Celebrating 250 years of contribution to British society by poets of colour including Nikita Gill, Ben Okri and Benjamin Zephaniah
The Museum of Colour (MoC) is launching its highly-anticipated ‘My Words’ interactive exhibition on Wednesday 14 September 2022, at the Manchester Poetry Library. Co-curated by Museum of Colour founder Samenua Sesher, Melanie Abrahams of Renaissance One and Joy Francis from Words of Colour, the exhibition – thought to be the first of its kind – will showcase the who’s who of poetry created by poets from the global majority of the last two centuries.
The Museum of Colour CIC is the UK’s foremost arts and heritage digital enterprise focussed on the creative journeys of British people of colour. Its mission is to present a continually evolving online repository of once-forgotten wisdom.
Poets will range from modern day scribes such as John Agard, Jean ‘Binta’ Breeze, Linton Kwesi Johnson and Valerie Bloom, who paved the way for resounding voices such as Benjamin Zephaniah, Patience Agbabi and Daljit Nagra, evolving through to contemporary stars that include Caleb Femi, Keisha Thompson and Nikita Gill.
In all, over thirty poets will feature in this one-of-a-kind, multimedia spectacle, a powerful collection of ancestral voices from across the diasporas. ‘My Words’ brings together multiple art forms and builds a historical collection that is accessible from anywhere in the world and environmentally respectful.
Accompanying the launch event are regional in-person workshops plus exclusively-recorded spoken word contributions and podcasts and a public competition via MoC’s digital platforms.
Of the exhibition, MoC Founder Samenua Sesher OBE commented, “Witnessing the resurgence of intolerance in the 21st century, compelled me to create the Museum of Colour. This exhibition is an opportunity to see the poets of colour who have influenced the culture we enjoy today and about whom we know too little. I believe that capturing history in a people centred way will give us a more honest and inclusive story of Britain.The exquisite and dynamic poetry that we hear today in many more places than ever before, has been transformed by these artists.”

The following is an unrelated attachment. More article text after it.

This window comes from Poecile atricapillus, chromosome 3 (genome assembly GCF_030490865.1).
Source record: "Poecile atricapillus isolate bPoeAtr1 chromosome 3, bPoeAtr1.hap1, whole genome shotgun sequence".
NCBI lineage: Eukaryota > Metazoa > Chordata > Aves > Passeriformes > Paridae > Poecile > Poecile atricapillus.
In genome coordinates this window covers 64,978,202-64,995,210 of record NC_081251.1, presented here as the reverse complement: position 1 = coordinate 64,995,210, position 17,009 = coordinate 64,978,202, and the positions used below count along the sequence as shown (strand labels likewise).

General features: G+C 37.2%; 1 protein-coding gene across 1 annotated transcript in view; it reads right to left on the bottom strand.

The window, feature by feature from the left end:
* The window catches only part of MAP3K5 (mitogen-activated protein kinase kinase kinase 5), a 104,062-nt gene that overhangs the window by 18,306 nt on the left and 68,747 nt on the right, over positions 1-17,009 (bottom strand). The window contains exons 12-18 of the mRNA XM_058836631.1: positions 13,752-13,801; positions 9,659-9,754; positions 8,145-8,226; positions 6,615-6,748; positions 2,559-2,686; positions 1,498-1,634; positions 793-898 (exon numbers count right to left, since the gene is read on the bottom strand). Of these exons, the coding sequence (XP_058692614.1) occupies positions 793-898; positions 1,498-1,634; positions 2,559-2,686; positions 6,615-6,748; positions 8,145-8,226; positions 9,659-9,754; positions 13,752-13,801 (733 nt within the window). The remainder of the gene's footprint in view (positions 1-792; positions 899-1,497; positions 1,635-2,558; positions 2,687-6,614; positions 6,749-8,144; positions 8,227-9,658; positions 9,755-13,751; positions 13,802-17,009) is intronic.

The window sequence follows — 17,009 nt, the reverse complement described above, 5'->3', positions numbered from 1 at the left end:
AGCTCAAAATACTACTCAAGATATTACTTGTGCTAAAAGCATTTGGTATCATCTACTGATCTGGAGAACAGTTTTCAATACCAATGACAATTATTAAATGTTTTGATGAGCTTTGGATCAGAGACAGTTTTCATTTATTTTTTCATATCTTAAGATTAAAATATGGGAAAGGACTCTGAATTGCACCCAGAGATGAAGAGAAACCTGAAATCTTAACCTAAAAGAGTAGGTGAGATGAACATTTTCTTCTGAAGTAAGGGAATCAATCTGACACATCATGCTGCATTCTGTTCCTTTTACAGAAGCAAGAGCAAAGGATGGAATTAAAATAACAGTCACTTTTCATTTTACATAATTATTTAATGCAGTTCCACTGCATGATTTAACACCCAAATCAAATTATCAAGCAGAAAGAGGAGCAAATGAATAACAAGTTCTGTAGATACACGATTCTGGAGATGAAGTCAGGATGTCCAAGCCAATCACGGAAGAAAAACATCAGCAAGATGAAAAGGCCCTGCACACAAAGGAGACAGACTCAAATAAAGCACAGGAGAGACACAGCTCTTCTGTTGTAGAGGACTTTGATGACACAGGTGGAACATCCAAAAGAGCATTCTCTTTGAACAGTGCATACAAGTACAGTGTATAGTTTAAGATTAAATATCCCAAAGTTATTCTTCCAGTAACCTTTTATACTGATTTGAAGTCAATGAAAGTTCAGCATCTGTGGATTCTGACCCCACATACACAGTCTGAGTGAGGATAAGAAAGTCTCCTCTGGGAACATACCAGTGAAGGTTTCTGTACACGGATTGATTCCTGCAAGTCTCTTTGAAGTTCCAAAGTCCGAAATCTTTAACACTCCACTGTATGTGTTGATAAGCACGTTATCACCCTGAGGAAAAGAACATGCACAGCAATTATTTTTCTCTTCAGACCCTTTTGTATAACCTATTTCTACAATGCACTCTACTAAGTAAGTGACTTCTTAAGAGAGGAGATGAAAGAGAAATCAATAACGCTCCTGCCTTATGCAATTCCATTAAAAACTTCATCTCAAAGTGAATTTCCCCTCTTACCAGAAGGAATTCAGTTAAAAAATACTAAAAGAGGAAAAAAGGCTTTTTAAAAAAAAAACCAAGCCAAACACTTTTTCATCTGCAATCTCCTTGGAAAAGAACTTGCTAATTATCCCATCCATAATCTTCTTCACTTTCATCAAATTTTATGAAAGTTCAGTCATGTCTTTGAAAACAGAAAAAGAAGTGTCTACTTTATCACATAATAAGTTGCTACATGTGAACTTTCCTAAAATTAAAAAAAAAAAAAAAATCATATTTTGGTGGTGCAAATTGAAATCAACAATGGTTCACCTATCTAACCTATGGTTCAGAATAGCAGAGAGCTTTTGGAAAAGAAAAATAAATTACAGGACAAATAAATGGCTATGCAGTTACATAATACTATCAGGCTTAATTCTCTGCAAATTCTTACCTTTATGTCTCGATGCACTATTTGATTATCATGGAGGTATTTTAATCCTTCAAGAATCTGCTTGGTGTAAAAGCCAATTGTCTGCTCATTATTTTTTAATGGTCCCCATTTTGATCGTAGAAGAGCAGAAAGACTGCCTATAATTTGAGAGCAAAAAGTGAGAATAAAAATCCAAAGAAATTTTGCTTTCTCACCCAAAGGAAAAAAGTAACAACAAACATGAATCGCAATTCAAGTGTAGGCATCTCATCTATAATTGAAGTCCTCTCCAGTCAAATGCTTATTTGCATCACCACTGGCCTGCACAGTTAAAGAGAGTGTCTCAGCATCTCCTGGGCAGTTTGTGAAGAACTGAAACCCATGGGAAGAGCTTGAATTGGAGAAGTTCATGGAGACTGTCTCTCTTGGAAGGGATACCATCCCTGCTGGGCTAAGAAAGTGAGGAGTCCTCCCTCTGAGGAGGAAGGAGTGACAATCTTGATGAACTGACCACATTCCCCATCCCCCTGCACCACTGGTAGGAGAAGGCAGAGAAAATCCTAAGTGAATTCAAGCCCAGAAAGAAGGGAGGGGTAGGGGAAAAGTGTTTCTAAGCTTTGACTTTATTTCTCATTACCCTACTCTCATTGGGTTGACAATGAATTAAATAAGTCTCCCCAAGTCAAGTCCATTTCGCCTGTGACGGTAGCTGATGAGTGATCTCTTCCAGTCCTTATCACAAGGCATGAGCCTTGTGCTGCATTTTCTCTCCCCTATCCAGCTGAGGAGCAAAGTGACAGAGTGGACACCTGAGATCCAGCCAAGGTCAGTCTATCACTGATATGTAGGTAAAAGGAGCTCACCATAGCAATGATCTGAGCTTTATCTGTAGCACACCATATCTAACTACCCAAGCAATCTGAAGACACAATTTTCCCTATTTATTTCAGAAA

A unique set of portraits of living poets have also been commissioned and will be taken by photographer Derrick Kakembo. Kakembo commented, “Working with these amazing poets has been a once-in-a-lifetime experience. The best part for me was learning about their personal stories, their upbringing, inspirations, relationship with Britain and the important journey poetry has played in their lives. It has truly been enlightening.
I’m honoured to have shared such a surreal space and moment with some of Britain’s most iconic, legendary and influential masters of literature and poetry. The stories will, for sure, stay with me forever.”
Poet Roger Robinson, winner of the T.S. Eliot Prize 2019 for ‘A Portable Paradise’, stated: “One of the problems of black cultures is that we have not had the resources, equipment, time or culture of archiving, so I’m really glad to be a part of My Words which goes back and collects lost knowledge and practitioners, and joins them with present movements.
I love that this project is led by black women, even more so black women who have decades in an industry that has always prevented their progress.
Black and brown poets have always been working below the radar of mainstream media, so this archiving is a necessary corrective to their unnecessary invisibility.”
Poet Shazea Quraishi keenly added, “I never thought I would be in a museum because I don’t have the profile. Museums are so central to my experience of the world and always have been , to understanding who we are and where we come from, the living beings we share the planet with, just understanding things beyond our particular lived experience. There are exhibitions which have changed how I think about things.’”
The ‘My Words’ preview will take place on Wednesday 14 September with the full exhibition available online from Thursday 15 September at museumofcolour.org.uk